Amen, and let's make it happen in historical time.


Last Thursday night my beloved spouse and I went with my sister and her husband to see Oklahoma! at the Barn Theatre, Michigan's oldest summer stock theater, under the same family's unsubsidized, for-profit management since 1946. My parents took me to see a show there as a teen-ager in the '70s, and I saw one show each in the '80s, '90s, and now, the '00s. Everything I've seen has been excellent: they put on straight-down-the-middle interpretations of standard scripts. The theater is small enough that it's always intimate, and the three shows I've seen as an adult have blown the movie versions away -- "A Funny Thing Happened on the Way to the Forum," "Noises Off," and now, "Oklahoma!", which had a live band, was well sung, well danced, well staged, well paced, dramatic, and very funny.

And those tunes! So many catchy ones, from the title song to "Oh what a beautiful morning" to "Surrey with the fringe on top" to "People will say we're in love" to "Everything's up to date in Kansas City" to "The farmer and the cowman should be friends" to "I'm just a girl who cain't say no" to the one that stuck in my head for days after, "With me it's all or nothing." Some of the "country" diction is cloying, somehow smarmier than Bob Dylan's similar affectations. But the passionate yearning of "People will say we're in love" brought a tear to my eye.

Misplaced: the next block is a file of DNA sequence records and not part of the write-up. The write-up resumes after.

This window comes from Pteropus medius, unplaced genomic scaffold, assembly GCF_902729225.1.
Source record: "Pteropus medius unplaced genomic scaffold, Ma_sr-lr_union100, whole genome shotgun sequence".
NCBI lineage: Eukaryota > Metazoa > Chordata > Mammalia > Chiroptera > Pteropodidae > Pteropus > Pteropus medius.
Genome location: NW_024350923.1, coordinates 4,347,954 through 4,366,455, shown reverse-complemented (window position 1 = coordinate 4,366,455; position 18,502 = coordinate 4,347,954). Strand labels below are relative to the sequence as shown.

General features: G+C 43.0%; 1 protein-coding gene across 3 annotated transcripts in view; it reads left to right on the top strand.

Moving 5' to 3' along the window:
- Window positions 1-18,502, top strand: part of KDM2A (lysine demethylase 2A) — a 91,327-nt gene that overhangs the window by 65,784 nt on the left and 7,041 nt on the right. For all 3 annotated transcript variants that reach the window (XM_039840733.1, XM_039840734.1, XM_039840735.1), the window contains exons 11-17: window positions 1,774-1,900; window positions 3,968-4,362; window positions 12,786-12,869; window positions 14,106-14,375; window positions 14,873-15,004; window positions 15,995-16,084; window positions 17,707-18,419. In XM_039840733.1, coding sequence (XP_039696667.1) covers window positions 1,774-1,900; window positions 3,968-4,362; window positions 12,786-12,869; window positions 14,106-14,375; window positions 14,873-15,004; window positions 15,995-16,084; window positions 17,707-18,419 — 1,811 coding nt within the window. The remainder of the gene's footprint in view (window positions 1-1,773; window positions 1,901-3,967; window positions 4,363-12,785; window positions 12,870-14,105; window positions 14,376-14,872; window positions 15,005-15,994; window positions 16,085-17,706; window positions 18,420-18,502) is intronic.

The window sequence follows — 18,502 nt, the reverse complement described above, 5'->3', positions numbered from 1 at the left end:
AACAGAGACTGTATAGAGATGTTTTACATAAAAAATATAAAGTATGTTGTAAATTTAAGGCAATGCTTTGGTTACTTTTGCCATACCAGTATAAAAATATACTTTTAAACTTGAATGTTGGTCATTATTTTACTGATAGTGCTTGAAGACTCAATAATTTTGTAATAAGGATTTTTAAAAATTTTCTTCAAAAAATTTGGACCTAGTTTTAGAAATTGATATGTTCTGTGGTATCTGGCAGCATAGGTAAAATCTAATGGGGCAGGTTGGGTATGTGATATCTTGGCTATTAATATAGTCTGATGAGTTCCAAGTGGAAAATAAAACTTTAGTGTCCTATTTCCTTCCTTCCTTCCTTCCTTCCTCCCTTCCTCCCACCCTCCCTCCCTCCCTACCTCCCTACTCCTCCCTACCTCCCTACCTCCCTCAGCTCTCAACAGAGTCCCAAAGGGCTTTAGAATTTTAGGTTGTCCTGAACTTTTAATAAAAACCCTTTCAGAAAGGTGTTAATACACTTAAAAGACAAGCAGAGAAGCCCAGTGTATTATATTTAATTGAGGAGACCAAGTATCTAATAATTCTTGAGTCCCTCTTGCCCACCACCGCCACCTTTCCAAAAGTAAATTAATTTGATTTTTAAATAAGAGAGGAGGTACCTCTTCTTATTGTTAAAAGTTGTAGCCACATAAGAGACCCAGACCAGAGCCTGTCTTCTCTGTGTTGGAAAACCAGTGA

We sang some at the dinner table, led by the kids. After dinner one night my five-year-old niece sang a religious song she learned at her pre-school, a thanksgiving prayer appropriate for dinner, so my son wanted to sing some too, and led us in "This land is your land" and "Yellow submarine." My sister suggested that we sing something our grandpa had taught us, so we sang "Animal fair" enough times that the kids could learn the words. The last night there my two-year-old nephew indicated that he wanted to sing the song of thanksgiving before dinner, and while my niece was getting organized my son, misunderstanding the specificity of the request for singing, launched into "Animal Fair," so we sang that instead.

The birds and the beasts were there.